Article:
Illite: Properties and Occurrence

Illite is a non-expanding clay crystalline mineral. It is a group of mica-type clay minerals widely distributed in marine shales and related sediments. The chemical formula is given as (K, H3O) (Al, Mg, Fe)2(Si, Al)4O10[(OH)2, (H2O)], but there is considerable ion (isomorphic) substitution. It contains more water and less potassium than true micas, but it has a micalike sheet structure and is poorly crystallized.

Illite was first described for occurrences in the Maquoketa shale in Calhoun County, Illinois, US, in 1937. The name was derived from its type location in Illinois.

Illite is also called hydromica or hydromuscovite. Brammallite is a sodium-rich analogue. Avalite is a chromium bearing variety which has been described from Mt. Avala, Belgrade, Serbia.

General Information

  • Category: Mica- phyllosilicates
  • Formula: (K, H3O) (Al, Mg, Fe)2(Si, Al)4O10[(OH)2, (H2O)]
  • Crystal system: Monoclinic
  • Crystal class: Prismatic (2/m) (same H-M symbol).

Properties

Illite is a secondary mineral precipitate phyllosilicate or layered alumino-silicate. Its structure is a 2:1 clay of silica tetrahedron – alumina octahedron – silica tetrahedron layers. The space between individual clay crystals is occupied by poorly hydrated potassium cations which are responsible for the absence of swelling. Structurally, illite is quite similar to muscovite with slightly more silicon, magnesium, iron, and water and slightly less tetrahedral aluminum and interlayer potassium.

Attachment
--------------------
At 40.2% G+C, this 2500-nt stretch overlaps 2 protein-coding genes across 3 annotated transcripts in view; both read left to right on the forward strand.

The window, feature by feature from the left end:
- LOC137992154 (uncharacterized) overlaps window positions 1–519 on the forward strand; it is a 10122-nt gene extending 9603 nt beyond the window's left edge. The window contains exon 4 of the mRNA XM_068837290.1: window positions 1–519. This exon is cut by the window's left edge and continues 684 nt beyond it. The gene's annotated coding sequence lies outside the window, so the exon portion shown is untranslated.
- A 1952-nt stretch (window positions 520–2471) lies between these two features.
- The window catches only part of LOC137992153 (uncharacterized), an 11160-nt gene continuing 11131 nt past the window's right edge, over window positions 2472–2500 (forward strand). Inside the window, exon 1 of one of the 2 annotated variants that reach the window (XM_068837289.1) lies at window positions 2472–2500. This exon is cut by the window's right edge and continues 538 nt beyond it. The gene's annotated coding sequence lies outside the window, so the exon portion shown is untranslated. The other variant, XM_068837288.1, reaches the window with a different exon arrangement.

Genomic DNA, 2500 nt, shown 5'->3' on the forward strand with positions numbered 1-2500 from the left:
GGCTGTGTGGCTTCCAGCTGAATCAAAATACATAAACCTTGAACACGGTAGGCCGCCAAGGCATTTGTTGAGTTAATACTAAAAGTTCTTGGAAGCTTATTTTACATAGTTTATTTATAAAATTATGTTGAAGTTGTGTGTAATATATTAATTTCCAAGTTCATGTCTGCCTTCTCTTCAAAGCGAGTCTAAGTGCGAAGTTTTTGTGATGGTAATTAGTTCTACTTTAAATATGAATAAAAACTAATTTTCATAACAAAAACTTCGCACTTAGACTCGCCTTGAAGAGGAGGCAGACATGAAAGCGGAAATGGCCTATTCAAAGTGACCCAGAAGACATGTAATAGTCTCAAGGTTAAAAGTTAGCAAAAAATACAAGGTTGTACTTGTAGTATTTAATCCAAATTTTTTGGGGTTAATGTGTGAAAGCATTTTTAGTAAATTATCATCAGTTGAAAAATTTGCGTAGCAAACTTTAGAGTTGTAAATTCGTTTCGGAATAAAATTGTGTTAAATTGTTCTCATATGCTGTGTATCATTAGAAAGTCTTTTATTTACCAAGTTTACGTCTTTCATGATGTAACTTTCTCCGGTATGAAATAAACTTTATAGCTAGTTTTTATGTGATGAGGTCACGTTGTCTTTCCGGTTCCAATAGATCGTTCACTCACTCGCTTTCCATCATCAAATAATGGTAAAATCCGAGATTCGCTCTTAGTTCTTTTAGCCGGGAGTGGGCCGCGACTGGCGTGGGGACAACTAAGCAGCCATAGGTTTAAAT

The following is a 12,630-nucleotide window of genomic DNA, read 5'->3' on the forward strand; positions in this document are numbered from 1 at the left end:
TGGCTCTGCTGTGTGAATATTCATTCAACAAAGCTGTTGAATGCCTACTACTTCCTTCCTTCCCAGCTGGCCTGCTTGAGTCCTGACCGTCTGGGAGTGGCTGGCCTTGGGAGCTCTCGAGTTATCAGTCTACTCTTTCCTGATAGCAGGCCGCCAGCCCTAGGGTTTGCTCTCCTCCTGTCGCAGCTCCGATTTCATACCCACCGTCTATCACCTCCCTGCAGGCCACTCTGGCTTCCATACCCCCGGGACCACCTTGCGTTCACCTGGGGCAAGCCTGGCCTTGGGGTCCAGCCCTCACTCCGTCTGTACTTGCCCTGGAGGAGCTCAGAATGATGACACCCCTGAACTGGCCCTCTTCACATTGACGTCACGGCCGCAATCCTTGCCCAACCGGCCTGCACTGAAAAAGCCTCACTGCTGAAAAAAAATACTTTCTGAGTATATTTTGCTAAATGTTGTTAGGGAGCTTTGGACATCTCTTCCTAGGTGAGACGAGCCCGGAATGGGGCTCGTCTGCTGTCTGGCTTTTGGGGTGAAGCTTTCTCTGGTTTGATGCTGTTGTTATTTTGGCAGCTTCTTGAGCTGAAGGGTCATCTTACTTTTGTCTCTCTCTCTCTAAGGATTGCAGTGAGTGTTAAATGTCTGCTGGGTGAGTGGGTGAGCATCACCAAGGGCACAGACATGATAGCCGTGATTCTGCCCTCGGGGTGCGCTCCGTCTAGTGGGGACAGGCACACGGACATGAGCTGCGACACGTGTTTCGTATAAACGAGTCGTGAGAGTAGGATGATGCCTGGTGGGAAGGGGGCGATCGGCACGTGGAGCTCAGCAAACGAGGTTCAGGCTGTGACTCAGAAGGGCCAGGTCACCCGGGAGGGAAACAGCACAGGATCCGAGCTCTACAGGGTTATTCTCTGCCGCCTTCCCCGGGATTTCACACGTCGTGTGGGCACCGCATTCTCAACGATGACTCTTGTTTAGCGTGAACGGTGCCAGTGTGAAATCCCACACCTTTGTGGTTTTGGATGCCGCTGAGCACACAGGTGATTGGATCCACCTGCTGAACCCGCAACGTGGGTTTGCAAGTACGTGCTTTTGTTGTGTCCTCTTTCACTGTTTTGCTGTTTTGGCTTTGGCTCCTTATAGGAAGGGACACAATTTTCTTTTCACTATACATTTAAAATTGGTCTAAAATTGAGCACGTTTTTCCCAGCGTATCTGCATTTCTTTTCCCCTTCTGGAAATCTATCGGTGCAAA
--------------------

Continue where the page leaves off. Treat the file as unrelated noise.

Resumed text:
• Color: Grey-white to silvery-white, greenish-gray
  • Crystal habit: Micaceous aggregates
  • Mohs scale hardness: 1 – 2
  • Luster: Pearly to dull
  • Streak: white
  • Diaphaneity: Translucent
  • Specific gravity: 2.6 – 2.9

Occurrence

It occurs as aggregates of small monoclinic grey to white crystals. Due to the small size, positive identification usually requires x-ray diffraction or SEM-EDS (automated mineralogy) analysis. Illite occurs as an altered product of muscovite and feldspar in weathering and hydrothermal environments; it may be a component of sericite. It is common in sediments, soils, and argillaceous sedimentary rocks as well as in some low-grade metamorphic rocks. The iron-rich member of the illite group, glauconite, in sediments can be differentiated by x-ray analysis.

 

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